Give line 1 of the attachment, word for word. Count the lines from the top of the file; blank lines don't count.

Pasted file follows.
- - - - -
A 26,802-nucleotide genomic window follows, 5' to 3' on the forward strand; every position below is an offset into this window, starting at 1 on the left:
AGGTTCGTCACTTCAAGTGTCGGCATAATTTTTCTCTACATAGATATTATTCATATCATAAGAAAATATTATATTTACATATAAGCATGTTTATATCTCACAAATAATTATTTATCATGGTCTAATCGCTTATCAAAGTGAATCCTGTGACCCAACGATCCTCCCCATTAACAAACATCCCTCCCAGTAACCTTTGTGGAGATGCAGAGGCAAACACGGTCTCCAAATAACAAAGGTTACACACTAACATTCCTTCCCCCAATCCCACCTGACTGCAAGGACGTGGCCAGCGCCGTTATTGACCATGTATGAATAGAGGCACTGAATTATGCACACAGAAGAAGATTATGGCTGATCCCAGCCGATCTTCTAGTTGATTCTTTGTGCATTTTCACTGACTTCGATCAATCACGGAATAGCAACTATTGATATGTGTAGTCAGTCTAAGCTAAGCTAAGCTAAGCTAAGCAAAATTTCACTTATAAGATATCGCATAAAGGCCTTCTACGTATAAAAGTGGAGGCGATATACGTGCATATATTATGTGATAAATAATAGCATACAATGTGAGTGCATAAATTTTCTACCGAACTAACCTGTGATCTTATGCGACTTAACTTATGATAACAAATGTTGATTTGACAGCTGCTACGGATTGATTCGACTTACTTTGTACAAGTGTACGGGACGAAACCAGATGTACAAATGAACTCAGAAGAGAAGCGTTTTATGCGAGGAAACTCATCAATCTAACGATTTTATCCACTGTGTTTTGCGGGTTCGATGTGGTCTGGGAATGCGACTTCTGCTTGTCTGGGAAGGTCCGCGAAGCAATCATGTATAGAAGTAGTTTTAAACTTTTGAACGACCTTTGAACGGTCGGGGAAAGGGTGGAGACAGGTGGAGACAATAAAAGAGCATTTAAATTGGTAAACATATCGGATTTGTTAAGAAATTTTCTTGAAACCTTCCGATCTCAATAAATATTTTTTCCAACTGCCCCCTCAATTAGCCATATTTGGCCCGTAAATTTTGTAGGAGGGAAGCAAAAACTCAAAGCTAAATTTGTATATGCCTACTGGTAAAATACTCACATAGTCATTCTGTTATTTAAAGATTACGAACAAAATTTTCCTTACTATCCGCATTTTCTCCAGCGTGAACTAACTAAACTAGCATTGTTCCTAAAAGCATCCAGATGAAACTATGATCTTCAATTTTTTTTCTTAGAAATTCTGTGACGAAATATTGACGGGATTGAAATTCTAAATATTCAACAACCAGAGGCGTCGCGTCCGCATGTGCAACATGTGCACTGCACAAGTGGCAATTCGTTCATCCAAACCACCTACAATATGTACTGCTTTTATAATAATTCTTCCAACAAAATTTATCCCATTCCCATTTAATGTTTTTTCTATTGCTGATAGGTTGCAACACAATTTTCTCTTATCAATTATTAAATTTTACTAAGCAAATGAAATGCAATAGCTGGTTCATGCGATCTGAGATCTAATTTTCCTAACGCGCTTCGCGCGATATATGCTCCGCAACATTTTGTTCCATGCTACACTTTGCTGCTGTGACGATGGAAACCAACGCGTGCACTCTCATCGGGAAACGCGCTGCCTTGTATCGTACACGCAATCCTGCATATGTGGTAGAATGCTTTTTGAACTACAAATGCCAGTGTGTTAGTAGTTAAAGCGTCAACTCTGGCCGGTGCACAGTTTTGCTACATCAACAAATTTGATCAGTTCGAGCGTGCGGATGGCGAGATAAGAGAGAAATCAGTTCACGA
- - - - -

A 26,802-nucleotide genomic window follows, 5' to 3' on the forward strand; every position below is an offset into this window, starting at 1 on the left: